The Fort Wayne area is interlaced with many tracks, but basically there are 3 east-west lines, 1 north-south line, and the remnants of 2 other lines. Norfolk Southern is king in Fort Wayne, however RailAmerica operates the former Pennsylvania Railroad east and west of Fort Wayne and has a small yard (Piqua Yd.) on the southeast side of town.
The following is a listing and brief description
of the lines that currently exist in Fort Wayne.
|Norfolk Southern Lines - Fort Wayne, Indiana||RailAmerica Lines - Fort Wayne, Indiana|
Fort Wayne, Indiana
This line is the former Nickel Plate mainline between Chicago and Buffalo, New York. Part of the line was built atop the old Wabash & Erie canal through downtown Fort Wayne. West of New Haven the line is known as the Chicago District, while east of New Haven it is called the Fostoria District. It enters Fort Wayne on the west side at Runnion and runs east, basically paralleling the Maumee River to New Haven and is double track between Hadley and Four Mile. It is elevated between Van Buren St. and W. Berry St. This line serves 2 primary purposes in the area; one being Norfolk Southern's primary routing for Chicago trains to and from the southern part of the United States. The line east of New Haven is used predominately as a connecting route between St. Louis and Bellevue, Ohio as well as to the East Coast. The line is fairly busy west of Fort Wayne and sees several intermodal trains, roadrailers, coal trains, as well as regular freights. East of Fort Wayne it is dominated by auto parts trains and road freights. Just a handful of trains run on the line through the city.
The NS Chicago District was elevated in Fort Wayne in the 1950's.
This is the former Wabash mainline between Detroit and Kansas City. The portion from Peru, Indiana to Montpelier, Ohio is known as the Huntington District. East of Montpelier it becomes the Detroit District. The Huntington District enters Fort Wayne from the west at Hugo and runs northeast into the city, running elevated along the southern edge of downtown. The line parallels the RailAmerica CFER line between Fairfield Ave. and Mike on elevated track. From Fairfield Ave. the line runs completely straight to NE interlocking in New Haven where it makes a sharp turn north to cross the Maumee River. Auto parts are the primary cargo on this line. NS runs many roadrailers on the line and also a few intermodal trains. This line is by far the busiest line through Fort Wayne and the section between Hugo and NE in the city is one of the busiest sections of rail in Indiana.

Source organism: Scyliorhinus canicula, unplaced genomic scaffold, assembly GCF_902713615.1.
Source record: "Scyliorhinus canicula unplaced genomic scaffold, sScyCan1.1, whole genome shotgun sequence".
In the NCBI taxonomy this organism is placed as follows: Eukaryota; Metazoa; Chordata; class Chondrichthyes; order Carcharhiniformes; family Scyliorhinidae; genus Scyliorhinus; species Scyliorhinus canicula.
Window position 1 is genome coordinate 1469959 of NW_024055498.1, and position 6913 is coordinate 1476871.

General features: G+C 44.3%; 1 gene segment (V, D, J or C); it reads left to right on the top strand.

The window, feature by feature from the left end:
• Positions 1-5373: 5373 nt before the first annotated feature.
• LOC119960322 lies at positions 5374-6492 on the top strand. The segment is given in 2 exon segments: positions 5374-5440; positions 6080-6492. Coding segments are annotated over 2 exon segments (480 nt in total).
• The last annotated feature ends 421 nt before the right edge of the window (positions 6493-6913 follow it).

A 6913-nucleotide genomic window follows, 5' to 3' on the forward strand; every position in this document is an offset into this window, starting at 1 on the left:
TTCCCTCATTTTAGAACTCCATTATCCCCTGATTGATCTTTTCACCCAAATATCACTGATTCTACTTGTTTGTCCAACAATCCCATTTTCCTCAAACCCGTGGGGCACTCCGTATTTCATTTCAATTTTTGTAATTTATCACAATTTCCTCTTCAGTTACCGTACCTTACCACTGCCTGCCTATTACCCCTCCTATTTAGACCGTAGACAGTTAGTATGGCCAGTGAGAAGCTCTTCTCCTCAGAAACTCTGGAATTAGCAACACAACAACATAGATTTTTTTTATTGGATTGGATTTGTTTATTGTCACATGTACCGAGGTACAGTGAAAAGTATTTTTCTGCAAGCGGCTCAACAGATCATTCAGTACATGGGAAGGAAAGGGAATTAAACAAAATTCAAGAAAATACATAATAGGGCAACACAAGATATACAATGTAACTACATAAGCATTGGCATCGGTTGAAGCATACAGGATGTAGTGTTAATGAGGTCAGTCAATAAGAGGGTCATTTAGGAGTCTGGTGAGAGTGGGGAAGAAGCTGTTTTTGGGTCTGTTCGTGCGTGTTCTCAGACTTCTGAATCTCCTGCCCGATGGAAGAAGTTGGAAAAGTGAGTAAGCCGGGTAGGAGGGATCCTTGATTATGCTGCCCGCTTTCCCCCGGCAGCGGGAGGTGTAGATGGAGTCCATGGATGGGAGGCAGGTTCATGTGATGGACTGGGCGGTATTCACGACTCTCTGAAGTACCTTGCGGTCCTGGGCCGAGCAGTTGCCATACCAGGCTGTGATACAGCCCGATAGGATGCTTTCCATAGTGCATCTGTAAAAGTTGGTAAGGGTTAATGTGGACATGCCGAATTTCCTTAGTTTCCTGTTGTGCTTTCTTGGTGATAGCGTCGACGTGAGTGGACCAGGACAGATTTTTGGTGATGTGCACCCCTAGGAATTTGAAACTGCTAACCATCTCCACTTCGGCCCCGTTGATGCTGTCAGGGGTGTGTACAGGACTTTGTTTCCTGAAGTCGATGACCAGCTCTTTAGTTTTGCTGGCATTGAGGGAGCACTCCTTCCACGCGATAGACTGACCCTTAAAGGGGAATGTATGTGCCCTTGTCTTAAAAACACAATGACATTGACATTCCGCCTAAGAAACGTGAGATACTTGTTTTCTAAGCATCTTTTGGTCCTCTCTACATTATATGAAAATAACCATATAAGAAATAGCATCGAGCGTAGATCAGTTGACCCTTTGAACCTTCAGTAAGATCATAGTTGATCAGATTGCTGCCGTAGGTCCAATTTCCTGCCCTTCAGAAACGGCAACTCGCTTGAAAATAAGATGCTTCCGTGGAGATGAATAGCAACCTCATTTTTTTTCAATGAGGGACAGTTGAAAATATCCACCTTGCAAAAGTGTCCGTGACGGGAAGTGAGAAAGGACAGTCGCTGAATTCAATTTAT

The NS Huntington District looking west near Harrison St.
New Castle District
The New Castle District was a rickety Nickel Plate branch line between Fort Wayne and Rushville, Indiana until the 1970s, when Norfolk & Western upgraded it to mainline status as part of a through route to Cincinnati. The New Castle District enters Fort Wayne from the south by skirting the east side of Fort Wayne International Airport and then crossing the Huntington District at Hugo. The line crosses Taylor St. and then makes a question mark-shaped loop to the east then back to the west to join the RailAmerica CFER line at Junction. Trains then use the Hadley Cutoff from Sand to Hill to reach the Chicago District. The line originally continued north of Junction and used to cross 3 different lines, all within about 1 mile: the Pennsylvania Fort Wayne Line at Junction, the Pennsylvania GR&I at Park, and the Nickel Plate at Runnion. The New Castle District is used as a route to the southeastern United States. This is the lesser used of the 3 mainlines in the Fort Wayne area and currently sees about 12-15 trains daily, including roadrailers, intermodal trains, and through freights.
A northbound NS empty molten sulfur train from Lee Creek, North Carolina is crossing Engle Rd. and approaching Hugo Interlocking on the New Castle District.
GR&I Industrial Track
This line originally ran between Mackinaw City, Michigan and Cincinnati and was called the Grand Rapids & Indiana Railroad (GR&I), sometimes known as the "Fishing Line." The Pennsylvania system operated this line in its heyday, followed by Penn Central and Conrail. The portion that remains today in Fort Wayne lies between Runnion and Interstate 69 on the northwest side of the city. This is operated by Norfolk Southern as an industrial track to service a few shippers, one of the major ones being Tetra Pak. Access to the track is via a connecting wye at Runnion interlocking. Norfolk Southern still refers to this line as the GR&I. The portion of the line from Runnion to Junction has been removed; Runnion to Park in 1994 and Park to Junction in 1999. Southeast of Fort Wayne the GR&I is still intact and is operated by RailAmerica as the Decatur Secondary (see below).
This is the GR&I bridge over Main St. on the abandoned section between Junction and Runnion as seen in December 2000. It has no rail or ties on it. More than likely this bridge is slated to come down in the future.
OmniSource Industrial Track